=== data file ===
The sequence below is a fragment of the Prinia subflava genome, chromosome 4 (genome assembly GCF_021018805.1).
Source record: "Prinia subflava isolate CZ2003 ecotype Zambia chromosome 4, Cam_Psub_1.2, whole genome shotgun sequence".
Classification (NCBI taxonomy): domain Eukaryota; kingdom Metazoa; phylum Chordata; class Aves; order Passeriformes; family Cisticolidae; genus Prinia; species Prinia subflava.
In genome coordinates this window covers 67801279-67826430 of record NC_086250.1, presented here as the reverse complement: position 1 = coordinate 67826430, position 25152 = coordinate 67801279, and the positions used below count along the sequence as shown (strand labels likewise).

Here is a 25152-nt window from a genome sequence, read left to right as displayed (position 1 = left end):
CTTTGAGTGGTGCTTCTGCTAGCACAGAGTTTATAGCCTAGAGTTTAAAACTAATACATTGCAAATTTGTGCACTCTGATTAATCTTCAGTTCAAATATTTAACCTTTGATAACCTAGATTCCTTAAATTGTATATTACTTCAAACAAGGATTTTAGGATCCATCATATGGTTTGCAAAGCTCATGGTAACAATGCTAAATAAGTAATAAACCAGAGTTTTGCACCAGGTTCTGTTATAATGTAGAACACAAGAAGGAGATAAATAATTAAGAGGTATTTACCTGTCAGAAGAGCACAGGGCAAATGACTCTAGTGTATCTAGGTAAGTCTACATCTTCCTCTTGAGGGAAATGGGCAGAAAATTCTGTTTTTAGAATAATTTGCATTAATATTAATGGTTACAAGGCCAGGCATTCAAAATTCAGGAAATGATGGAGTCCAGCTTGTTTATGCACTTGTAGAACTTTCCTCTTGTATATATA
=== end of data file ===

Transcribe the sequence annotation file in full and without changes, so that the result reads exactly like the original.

The sequence below is a fragment of the Prinia subflava genome, chromosome 4 (genome assembly GCF_021018805.1).
Source record: "Prinia subflava isolate CZ2003 ecotype Zambia chromosome 4, Cam_Psub_1.2, whole genome shotgun sequence".
Classification (NCBI taxonomy): domain Eukaryota; kingdom Metazoa; phylum Chordata; class Aves; order Passeriformes; family Cisticolidae; genus Prinia; species Prinia subflava.
In genome coordinates this window covers 67801279-67826430 of record NC_086250.1, presented here as the reverse complement: position 1 = coordinate 67826430, position 25152 = coordinate 67801279, and the positions used below count along the sequence as shown (strand labels likewise).

Here is a 25152-nt window from a genome sequence, read left to right as displayed (position 1 = left end):
CTTTGAGTGGTGCTTCTGCTAGCACAGAGTTTATAGCCTAGAGTTTAAAACTAATACATTGCAAATTTGTGCACTCTGATTAATCTTCAGTTCAAATATTTAACCTTTGATAACCTAGATTCCTTAAATTGTATATTACTTCAAACAAGGATTTTAGGATCCATCATATGGTTTGCAAAGCTCATGGTAACAATGCTAAATAAGTAATAAACCAGAGTTTTGCACCAGGTTCTGTTATAATGTAGAACACAAGAAGGAGATAAATAATTAAGAGGTATTTACCTGTCAGAAGAGCACAGGGCAAATGACTCTAGTGTATCTAGGTAAGTCTACATCTTCCTCTTGAGGGAAATGGGCAGAAAATTCTGTTTTTAGAATAATTTGCATTAATATTAATGGTTACAAGGCCAGGCATTCAAAATTCAGGAAATGATGGAGTCCAGCTTGTTTATGCACTTGTAGAACTTTCCTCTTGTATATATA